If you are a “hardworking” worker and “work hard,” or if you would “work hard” if only someone would give you some “hard work,” then you are entitled to a share of what everyone else produces, no matter how much or how little you yourself produce by your own “hard work.” If you work hard scrubbing floors, you are entitled to a heart transplant if you need one. If you work hard cleaning someone else’s house, you’re entitled to a house of your own. If you work hard polishing a lamp, you’re entitled to a genie. (Obama mentioned his Marxist, labor-theory-of-value notion of ‘hard work’ nine times in his SOTU address.)
I am tough on murderous leaders of murderous dictatorships by always telling them they have only one more chance to negotiate with us, reduce their plans to murder more Americans, and become our friends.
Obama is an enemy of freedom and a destroyer of America.
Now that thoughts about Obama are out of my system, I am ready to celebrate Ayn Rand’s birthday tomorrow, February 2.
December 21st, 2013 by Ron Pisaturo
The recent controversy over a TV personality’s comments against homosexuality have reminded me to write the following addendum to my blog posts, “The Volitional, Objective Basis for Heterosexuality in Romantic Love and Marriage” and “I am Married … to a Woman.”
In these prior posts, I argued that marriage is between a man and a woman—not based on religion or procreation, but based on the importance of the sex of each partner in a romantic relationship. I debunked the mainstream theories that affirm non-heterosexual orientations. Most importantly, I presented a positive theory of heterosexual romantic love.
In Part 6 of “The Volitional, Objective Basis for Heterosexuality in Romantic Love and Marriage,” I wrote
Calling homosexual unions ‘marriage’ is as absurd as calling all spouses ‘wives’.
The concepts ‘husband’ and ‘wife’ provide a good analogy to the need for the gender-specific concept of marriage. These concepts are even more abstract than ‘marriage’, as they are derived from ‘marriage’. Yet these concepts still reference gender. Why do we need these concepts when we have the concept ‘spouse’? Doesn’t ‘female spouse’ convey the meaning of ‘wife’?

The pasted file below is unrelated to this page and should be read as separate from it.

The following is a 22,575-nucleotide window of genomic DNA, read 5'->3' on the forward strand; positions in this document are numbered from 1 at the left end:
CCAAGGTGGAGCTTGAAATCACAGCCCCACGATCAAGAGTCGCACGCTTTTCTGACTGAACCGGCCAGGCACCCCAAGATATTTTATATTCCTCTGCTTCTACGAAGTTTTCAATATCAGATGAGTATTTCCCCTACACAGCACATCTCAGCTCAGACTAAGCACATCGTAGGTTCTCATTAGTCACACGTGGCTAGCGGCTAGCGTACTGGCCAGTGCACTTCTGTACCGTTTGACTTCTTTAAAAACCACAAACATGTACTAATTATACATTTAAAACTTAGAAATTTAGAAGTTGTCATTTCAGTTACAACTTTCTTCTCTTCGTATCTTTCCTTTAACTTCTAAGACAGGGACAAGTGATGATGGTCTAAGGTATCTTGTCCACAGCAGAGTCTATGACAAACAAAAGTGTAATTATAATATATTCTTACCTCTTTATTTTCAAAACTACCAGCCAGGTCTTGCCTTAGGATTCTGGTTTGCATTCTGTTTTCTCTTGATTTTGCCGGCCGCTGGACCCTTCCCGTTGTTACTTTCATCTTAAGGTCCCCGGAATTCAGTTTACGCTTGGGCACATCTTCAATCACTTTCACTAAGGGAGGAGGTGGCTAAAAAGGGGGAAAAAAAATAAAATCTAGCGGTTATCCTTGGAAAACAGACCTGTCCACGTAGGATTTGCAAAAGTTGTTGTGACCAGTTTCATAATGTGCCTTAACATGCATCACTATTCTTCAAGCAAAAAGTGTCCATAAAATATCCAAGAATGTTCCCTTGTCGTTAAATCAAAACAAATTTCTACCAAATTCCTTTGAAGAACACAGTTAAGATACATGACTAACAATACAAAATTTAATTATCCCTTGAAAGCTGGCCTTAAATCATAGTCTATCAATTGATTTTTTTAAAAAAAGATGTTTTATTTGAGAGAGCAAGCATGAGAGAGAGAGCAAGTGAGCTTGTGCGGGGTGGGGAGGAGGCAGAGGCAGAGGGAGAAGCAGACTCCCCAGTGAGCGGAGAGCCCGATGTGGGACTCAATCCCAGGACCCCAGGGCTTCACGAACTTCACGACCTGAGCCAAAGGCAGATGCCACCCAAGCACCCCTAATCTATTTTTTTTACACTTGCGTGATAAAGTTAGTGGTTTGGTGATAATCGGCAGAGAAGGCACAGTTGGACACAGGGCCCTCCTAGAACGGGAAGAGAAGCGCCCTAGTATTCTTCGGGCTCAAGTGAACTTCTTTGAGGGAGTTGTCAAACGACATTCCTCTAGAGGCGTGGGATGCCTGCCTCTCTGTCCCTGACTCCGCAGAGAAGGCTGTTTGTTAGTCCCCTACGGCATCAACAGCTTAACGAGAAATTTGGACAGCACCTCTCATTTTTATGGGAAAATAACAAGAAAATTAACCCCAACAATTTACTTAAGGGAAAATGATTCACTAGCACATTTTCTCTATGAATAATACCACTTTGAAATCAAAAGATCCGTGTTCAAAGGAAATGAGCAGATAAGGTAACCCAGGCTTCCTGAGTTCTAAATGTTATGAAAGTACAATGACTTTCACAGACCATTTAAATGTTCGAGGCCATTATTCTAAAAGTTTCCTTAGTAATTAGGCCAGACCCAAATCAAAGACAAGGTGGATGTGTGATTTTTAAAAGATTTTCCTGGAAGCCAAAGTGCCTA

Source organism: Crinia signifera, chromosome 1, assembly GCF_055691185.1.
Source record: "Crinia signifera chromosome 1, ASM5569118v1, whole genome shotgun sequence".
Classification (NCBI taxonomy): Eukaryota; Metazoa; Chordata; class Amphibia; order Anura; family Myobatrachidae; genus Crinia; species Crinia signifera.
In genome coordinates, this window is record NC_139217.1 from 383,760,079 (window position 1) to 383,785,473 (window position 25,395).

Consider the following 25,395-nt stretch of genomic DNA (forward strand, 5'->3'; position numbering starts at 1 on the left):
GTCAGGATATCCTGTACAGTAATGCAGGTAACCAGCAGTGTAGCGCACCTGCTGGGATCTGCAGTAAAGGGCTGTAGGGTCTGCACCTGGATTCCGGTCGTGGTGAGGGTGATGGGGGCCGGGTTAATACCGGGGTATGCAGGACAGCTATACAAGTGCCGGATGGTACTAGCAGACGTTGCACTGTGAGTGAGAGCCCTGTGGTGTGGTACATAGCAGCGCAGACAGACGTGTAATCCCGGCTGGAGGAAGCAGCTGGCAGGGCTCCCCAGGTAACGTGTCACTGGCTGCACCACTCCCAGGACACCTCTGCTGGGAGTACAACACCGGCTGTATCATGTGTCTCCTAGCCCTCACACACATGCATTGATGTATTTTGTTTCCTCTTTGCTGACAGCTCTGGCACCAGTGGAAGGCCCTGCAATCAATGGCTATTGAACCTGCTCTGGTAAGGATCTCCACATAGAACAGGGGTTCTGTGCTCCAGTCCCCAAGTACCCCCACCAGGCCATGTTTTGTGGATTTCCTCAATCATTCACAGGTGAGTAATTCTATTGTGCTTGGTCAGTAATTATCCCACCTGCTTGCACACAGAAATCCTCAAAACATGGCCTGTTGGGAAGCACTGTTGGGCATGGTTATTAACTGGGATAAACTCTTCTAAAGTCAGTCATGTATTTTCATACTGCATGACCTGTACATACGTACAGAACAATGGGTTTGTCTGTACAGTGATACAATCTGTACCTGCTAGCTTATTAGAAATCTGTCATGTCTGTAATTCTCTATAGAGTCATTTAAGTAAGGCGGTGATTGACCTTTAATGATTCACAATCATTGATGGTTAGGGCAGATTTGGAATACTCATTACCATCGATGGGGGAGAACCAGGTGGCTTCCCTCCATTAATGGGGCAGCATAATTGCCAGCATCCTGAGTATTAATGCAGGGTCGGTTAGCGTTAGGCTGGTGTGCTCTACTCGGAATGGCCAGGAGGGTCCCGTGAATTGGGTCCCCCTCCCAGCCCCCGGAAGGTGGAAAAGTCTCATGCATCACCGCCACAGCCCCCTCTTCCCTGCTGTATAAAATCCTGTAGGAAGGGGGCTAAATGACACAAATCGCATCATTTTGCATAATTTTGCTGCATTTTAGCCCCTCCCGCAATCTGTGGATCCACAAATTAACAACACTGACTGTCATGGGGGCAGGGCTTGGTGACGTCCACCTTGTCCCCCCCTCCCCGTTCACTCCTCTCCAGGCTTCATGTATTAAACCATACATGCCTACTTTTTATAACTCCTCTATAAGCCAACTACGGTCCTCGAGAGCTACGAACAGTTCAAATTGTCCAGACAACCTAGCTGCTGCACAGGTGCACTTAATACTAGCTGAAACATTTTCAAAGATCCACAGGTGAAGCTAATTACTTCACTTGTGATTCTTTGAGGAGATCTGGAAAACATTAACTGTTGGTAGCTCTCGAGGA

Well, who wants to say, “I love my female spouse” instead of “I love my wife”? The former statement is not condensed enough to be held it in our mind in the way we need. Yes, ‘female spouse’ contains all the characteristics that are contained by ‘wife’. But ‘female spouse’ is a phrase, not a concept; the phrase is not condensed enough to serve the cognitive need that a concept fills. Similarly, the phrase ‘heterosexual marriage’, with marriage referring to any kind of civil union, would not be condensed enough for holding the current meaning of ‘marriage’.
My criticism above is accurate; but it is much too lenient.
For one thing, if the concept of marriage were extended to include same-sex civil unions, then the phrase ‘female spouse’ would no longer clearly refer only to people we now call wives. A wife is a woman married to a man. But would a man married to a man also be a wife, in virtue of his being married to a man, or would he be a husband in virtue of his being a married man, or would he be both? The only way to be unambiguous would be to employ an awkward and difficult-to-grasp phrase such as “a female spouse of a male spouse’ to refer to what we now know as a wife.
But my earlier criticism is too lenient in a deeper respect: it omits an important issue regarding concepts. The issue is that a definition does not equal the meaning of a concept; the classic example is that the defining phrase ‘the rational animal’ is not the same as the concept ‘man’. When I wrote my initial blog posts on sexual orientation and marriage, I was not fully convinced that this issue applied. But now I am convinced, as I shall now explain. (For one analysis of the difference between a definition and the meaning of a concept, see Peikoff 1990, 88–106. My own analysis below has some significant differences.)
It is true that the phrase ‘rational animal’ refers to all men (including women) and only to men. It is true that all rational animals are organized to stand upright and move gracefully on two legs, have faces that express their powerful emotions that can be consistent with their rationality, have hands to shape the world in accordance with their rationality, have the capacity to integrate rational values with sexual desire, and are all members of a single species that has a distinctive physical appearance and other distinctive physical characteristics. That is, the phrase “rational animal,” once informed with the above knowledge, can identify all the attributes identified by the word “man.” But the words ‘rational’ and ‘animal’, taken separately, do not so identify all these attributes. And that fact leads to the crux of the issue.